The resort to the use of already available small arms in some parts of the country affected by insecurity is sometimes triggered by rivalry between politicians who have been blamed of inciting their supporters to attack other groups for selfish political motives.


Northwestern Kenya. Turkana children outside Kakuma refugee camp. The spread of weapons among communities has intensified conflict and blurred the line between long-standing ethnic competition-traditionally manifested in cattle theft or rustling and political violence.
Credit: IRIN
"The increased presence of modern weapons facilitates the ability of opportunists in the Kenyan political arena to instigate armed violence for political gain. Similarly, the spread of sophisticated weapons makes it easier for groups under attack to arm themselves in what they portray as self-defence," the report said.

To deal with the proliferation of small arms in Kenya, the government is working on a national weapons-management policy. "The main objective is to eradicate illegally available small arms through strict control measures," said Eregae, adding that the policy is expected to be ready by July and would be used as the basis for new arms-control legislation.

Provisions in the draft policy include marking, to ensure state and privately owned firearms can be traced; amnesty for voluntarily surrendered guns; and social services for communities that perceive arms to be the only way to ensure access to resources.

"All arms coming into the state will be marked to facilitate tracing.

Anything that is not marked will be considered illicit. Even the weapons that are already here [state-owned firearms] will be marked to identify manufacturer, seller and end user," Eregae said.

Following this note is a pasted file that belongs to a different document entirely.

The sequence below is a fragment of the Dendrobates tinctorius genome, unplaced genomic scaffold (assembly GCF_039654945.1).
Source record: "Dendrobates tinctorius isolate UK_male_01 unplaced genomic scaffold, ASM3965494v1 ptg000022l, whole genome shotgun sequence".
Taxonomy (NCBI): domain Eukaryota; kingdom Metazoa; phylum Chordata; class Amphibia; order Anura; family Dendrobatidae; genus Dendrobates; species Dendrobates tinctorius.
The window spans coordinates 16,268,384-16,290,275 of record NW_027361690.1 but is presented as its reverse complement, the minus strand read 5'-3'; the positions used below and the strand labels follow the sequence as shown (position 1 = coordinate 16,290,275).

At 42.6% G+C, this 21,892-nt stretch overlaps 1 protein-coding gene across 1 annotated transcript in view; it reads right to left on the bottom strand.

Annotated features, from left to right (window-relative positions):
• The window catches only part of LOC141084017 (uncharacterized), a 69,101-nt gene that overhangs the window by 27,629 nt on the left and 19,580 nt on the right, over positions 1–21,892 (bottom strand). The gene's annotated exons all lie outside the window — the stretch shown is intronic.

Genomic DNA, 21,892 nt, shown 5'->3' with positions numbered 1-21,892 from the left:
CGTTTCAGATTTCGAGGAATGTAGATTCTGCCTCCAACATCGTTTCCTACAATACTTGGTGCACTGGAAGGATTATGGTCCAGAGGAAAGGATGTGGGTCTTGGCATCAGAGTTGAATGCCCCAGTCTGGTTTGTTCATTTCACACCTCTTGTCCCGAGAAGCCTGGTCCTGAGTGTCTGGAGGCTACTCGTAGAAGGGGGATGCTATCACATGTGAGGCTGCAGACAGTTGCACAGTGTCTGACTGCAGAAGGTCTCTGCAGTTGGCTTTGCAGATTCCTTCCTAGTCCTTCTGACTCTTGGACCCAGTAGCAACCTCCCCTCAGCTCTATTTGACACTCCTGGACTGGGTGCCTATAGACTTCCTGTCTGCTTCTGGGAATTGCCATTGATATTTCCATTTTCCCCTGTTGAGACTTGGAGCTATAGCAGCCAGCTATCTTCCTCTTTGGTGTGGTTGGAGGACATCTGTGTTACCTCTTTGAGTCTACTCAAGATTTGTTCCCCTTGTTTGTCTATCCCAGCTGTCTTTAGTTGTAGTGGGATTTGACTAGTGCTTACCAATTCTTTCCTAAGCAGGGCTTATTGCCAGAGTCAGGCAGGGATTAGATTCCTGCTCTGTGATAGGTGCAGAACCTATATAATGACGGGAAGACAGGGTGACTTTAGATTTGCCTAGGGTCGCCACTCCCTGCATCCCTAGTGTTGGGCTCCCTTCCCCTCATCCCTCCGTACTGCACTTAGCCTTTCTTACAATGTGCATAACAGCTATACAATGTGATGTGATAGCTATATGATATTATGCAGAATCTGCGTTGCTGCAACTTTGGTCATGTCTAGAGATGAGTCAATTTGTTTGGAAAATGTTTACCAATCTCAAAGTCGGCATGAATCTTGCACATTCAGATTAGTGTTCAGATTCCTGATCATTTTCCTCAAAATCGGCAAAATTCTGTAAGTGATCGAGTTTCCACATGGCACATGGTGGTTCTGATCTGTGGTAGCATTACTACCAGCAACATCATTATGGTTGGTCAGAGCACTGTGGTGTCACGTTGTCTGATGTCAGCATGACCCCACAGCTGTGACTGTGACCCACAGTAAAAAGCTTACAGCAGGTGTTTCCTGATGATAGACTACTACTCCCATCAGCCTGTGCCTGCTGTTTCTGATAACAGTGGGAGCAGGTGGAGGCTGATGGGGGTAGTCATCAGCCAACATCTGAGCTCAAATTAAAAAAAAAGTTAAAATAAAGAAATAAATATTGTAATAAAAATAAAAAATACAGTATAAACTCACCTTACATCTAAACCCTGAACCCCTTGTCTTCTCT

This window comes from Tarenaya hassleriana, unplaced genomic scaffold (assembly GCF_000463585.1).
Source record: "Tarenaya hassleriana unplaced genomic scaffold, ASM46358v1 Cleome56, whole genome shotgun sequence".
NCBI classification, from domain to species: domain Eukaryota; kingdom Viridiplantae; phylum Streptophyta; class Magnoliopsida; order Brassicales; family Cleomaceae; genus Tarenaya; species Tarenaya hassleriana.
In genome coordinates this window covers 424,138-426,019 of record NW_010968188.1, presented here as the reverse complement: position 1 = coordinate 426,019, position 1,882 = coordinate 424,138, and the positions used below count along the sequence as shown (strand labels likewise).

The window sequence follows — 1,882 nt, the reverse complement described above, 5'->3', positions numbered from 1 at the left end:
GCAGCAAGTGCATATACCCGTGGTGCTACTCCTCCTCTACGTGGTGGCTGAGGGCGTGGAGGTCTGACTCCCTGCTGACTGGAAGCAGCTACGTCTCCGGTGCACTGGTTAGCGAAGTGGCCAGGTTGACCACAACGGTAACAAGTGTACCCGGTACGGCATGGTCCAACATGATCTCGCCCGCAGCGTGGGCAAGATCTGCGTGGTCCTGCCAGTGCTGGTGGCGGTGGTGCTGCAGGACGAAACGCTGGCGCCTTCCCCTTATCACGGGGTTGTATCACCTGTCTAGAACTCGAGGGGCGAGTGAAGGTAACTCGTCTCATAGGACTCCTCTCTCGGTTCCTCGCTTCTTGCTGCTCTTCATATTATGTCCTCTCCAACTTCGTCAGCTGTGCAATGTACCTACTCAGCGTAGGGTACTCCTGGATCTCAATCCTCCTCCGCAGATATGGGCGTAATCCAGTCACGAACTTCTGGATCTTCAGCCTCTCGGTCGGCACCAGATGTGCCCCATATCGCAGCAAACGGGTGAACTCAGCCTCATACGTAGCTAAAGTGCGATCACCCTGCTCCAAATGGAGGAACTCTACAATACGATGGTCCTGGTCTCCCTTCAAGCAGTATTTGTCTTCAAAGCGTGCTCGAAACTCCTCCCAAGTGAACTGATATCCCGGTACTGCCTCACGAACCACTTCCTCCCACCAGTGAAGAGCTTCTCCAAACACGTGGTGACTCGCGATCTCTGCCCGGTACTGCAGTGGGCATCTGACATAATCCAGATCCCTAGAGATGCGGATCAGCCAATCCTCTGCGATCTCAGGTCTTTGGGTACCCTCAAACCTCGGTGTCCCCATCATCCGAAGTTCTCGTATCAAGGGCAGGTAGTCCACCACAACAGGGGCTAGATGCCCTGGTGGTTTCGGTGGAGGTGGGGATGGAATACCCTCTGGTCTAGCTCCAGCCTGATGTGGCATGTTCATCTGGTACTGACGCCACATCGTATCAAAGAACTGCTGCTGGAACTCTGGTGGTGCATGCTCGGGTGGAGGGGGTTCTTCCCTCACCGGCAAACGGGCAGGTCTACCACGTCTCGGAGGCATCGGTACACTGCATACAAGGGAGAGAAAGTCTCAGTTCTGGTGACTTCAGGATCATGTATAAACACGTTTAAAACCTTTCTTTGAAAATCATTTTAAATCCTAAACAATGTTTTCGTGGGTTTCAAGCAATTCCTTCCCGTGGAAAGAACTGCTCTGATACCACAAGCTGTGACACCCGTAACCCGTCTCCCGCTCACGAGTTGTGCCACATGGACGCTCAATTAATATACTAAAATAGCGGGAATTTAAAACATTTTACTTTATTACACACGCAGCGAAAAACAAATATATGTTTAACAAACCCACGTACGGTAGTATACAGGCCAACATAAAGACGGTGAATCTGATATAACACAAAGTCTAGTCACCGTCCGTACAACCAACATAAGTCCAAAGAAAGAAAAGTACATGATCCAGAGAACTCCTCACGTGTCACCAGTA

The policy also would take into account that the desire for guns was the result of communities feeling marginalised. "Underdevelopment is part of the problem. There is too much poverty among communities in remote areas," said Eregae, adding that the government was addressing the issue of marginalisation by drilling boreholes, building schools and health centres as well as providing school meals in areas where amnesty has been declared for people who voluntarily surrender their arms.

Mikewa Ogada of the Kenya Human Rights Commission (KHRC), however, said the implementation of the draft policy would only succeed with public support. "The policy is fine, but there seems to be a lack of appreciation that greater public awareness is needed. They [the government] seem to be working in a vacuum," he said. The KHRC had shared its concerns with the government.

In April 2005, the Kenyan government started an exercise to collect firearms voluntarily surrendered by communities in the northern Rift Valley districts of Pokot, Turkana, Marakwet, Samburu, Trans-Nzoia and Laikipia - areas where interethnic violence, mostly prompted by cattle rustling and rivalry over water and pasture, had claimed the lives of hundreds of people during the past decade. So far, some 2,300 firearms and 5,000 rounds of ammunition have been surrendered in the six districts, a paltry figure considering that people in these areas hold an estimated 50,000 illegally acquired firearms. Still, Eregae saw the exercise as a major success. "This is the first time we have collected that number of weapons," he said, adding that public awareness and persuasion by local elders, religious groups and civil society were paying dividends in the disarmament exercise. "Previously, the government used force [to seize arms] - but that will never succeed."

Kenya is also a signatory to the Nairobi Declaration on the Problem of the Proliferation of Illicit Small Arms and Light Weapons in the Great Lakes Region and the Horn of Africa, which was launched as the Nairobi Protocol in 2000. On 21 June 2005, signatories to the declaration agreed to set up a centre on small arms to combat the proliferation and use of illicit light weapons and strengthen cooperation in the region. The Regional Centre on Small Arms and Light Weapons in the Great Lakes and Horn of Africa (RECSA) is based in Nairobi. Signatories to the protocol include Burundi, the Democratic Republic of Congo, Djibouti, Eritrea, Ethiopia, Kenya, Rwanda, Seychelles, Sudan, Uganda and Tanzania.